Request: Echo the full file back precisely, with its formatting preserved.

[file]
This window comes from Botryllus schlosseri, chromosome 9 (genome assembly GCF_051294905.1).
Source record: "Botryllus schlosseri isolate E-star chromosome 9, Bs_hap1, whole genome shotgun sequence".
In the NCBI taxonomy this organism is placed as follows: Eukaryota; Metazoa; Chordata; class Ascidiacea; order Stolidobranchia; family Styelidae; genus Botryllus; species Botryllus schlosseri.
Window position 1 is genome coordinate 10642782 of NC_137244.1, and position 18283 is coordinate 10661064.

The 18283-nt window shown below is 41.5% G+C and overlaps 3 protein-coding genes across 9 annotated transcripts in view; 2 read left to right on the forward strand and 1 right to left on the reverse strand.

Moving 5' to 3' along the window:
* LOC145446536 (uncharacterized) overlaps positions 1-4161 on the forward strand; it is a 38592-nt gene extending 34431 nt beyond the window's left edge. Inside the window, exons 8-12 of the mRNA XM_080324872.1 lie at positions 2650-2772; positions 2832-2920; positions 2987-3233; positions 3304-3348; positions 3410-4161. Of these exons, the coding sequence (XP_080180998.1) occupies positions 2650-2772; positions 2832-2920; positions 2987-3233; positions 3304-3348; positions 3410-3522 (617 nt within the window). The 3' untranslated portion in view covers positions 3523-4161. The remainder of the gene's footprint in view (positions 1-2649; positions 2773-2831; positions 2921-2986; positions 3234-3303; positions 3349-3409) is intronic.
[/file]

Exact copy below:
This window comes from Botryllus schlosseri, chromosome 9 (genome assembly GCF_051294905.1).
Source record: "Botryllus schlosseri isolate E-star chromosome 9, Bs_hap1, whole genome shotgun sequence".
In the NCBI taxonomy this organism is placed as follows: Eukaryota; Metazoa; Chordata; class Ascidiacea; order Stolidobranchia; family Styelidae; genus Botryllus; species Botryllus schlosseri.
Window position 1 is genome coordinate 10642782 of NC_137244.1, and position 18283 is coordinate 10661064.

The 18283-nt window shown below is 41.5% G+C and overlaps 3 protein-coding genes across 9 annotated transcripts in view; 2 read left to right on the forward strand and 1 right to left on the reverse strand.

Moving 5' to 3' along the window:
* LOC145446536 (uncharacterized) overlaps positions 1-4161 on the forward strand; it is a 38592-nt gene extending 34431 nt beyond the window's left edge. Inside the window, exons 8-12 of the mRNA XM_080324872.1 lie at positions 2650-2772; positions 2832-2920; positions 2987-3233; positions 3304-3348; positions 3410-4161. Of these exons, the coding sequence (XP_080180998.1) occupies positions 2650-2772; positions 2832-2920; positions 2987-3233; positions 3304-3348; positions 3410-3522 (617 nt within the window). The 3' untranslated portion in view covers positions 3523-4161. The remainder of the gene's footprint in view (positions 1-2649; positions 2773-2831; positions 2921-2986; positions 3234-3303; positions 3349-3409) is intronic.